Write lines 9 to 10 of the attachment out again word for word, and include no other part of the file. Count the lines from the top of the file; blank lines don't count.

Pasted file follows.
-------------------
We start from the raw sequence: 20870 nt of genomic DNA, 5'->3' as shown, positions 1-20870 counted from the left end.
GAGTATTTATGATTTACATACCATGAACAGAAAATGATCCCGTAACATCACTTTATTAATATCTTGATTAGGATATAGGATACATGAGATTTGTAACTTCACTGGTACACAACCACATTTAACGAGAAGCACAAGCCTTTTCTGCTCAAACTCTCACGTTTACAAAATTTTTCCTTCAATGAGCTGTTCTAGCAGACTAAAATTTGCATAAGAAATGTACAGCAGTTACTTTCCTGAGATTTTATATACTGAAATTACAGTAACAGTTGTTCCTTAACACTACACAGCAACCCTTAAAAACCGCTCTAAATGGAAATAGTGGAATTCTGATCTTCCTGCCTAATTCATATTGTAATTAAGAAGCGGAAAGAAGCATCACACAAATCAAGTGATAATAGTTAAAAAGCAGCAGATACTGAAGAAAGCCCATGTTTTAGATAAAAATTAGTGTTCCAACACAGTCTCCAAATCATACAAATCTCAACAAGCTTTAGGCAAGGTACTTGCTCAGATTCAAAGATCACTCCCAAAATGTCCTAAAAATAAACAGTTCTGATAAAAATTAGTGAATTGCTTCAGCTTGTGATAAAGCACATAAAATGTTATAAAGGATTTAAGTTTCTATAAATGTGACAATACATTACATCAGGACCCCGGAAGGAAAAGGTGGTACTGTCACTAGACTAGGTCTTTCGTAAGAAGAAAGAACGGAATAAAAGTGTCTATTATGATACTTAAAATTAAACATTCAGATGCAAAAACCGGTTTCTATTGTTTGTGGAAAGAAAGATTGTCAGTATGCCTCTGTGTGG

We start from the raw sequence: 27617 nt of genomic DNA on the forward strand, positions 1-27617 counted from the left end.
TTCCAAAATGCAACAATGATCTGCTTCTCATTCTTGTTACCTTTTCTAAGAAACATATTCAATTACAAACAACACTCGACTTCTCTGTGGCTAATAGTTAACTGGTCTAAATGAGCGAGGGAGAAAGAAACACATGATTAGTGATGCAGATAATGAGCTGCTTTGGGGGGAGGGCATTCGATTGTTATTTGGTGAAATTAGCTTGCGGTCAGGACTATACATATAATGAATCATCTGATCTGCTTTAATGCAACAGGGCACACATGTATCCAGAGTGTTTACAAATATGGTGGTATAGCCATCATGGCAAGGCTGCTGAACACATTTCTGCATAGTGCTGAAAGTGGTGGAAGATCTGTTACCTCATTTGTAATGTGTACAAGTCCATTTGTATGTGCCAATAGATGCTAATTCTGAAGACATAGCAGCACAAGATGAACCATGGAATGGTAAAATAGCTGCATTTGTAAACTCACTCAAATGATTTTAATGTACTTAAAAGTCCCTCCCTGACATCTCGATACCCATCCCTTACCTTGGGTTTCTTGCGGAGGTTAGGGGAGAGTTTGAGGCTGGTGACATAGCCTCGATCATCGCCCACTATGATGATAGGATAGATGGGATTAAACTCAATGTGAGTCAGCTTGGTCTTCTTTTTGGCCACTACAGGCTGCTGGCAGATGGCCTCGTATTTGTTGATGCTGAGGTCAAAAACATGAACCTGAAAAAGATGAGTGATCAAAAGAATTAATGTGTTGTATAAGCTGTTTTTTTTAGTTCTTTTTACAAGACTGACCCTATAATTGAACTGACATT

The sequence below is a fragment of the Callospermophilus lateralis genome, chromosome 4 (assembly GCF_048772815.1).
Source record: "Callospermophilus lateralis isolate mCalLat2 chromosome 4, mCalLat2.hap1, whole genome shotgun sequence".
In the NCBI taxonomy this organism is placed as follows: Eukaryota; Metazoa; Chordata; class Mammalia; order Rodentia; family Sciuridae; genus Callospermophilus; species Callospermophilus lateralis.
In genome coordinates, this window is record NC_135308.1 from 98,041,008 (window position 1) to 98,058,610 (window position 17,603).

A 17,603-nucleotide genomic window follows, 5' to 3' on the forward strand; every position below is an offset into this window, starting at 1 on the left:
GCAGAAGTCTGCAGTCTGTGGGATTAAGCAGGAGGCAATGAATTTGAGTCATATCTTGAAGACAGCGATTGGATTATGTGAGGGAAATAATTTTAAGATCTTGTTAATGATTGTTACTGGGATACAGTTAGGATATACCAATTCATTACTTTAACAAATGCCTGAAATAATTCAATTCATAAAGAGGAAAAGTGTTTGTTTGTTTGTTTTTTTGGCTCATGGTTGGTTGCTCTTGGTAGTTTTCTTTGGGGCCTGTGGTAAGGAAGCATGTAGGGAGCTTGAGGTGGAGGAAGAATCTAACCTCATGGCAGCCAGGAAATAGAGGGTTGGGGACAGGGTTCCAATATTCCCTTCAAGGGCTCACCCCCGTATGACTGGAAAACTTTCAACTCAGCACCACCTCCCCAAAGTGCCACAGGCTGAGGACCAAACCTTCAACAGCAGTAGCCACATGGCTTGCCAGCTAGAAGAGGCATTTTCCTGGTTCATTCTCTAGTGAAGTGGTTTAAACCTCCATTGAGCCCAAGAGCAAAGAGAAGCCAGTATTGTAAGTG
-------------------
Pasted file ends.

A 17,603-nucleotide genomic window follows, 5' to 3' on the forward strand; every position below is an offset into this window, starting at 1 on the left:
GCAGAAGTCTGCAGTCTGTGGGATTAAGCAGGAGGCAATGAATTTGAGTCATATCTTGAAGACAGCGATTGGATTATGTGAGGGAAATAATTTTAAGATCTTGTTAATGATTGTTACTGGGATACAGTTAGGATATACCAATTCATTACTTTAACAAATGCCTGAAATAATTCAATTCATAAAGAGGAAAAGTGTTTGTTTGTTTGTTTTTTTGGCTCATGGTTGGTTGCTCTTGGTAGTTTTCTTTGGGGCCTGTGGTAAGGAAGCATGTAGGGAGCTTGAGGTGGAGGAAGAATCTAACCTCATGGCAGCCAGGAAATAGAGGGTTGGGGACAGGGTTCCAATATTCCCTTCAAGGGCTCACCCCCGTATGACTGGAAAACTTTCAACTCAGCACCACCTCCCCAAAGTGCCACAGGCTGAGGACCAAACCTTCAACAGCAGTAGCCACATGGCTTGCCAGCTAGAAGAGGCATTTTCCTGGTTCATTCTCTAGTGAAGTGGTTTAAACCTCCATTGAGCCCAAGAGCAAAGAGAAGCCAGTATTGTAAGTG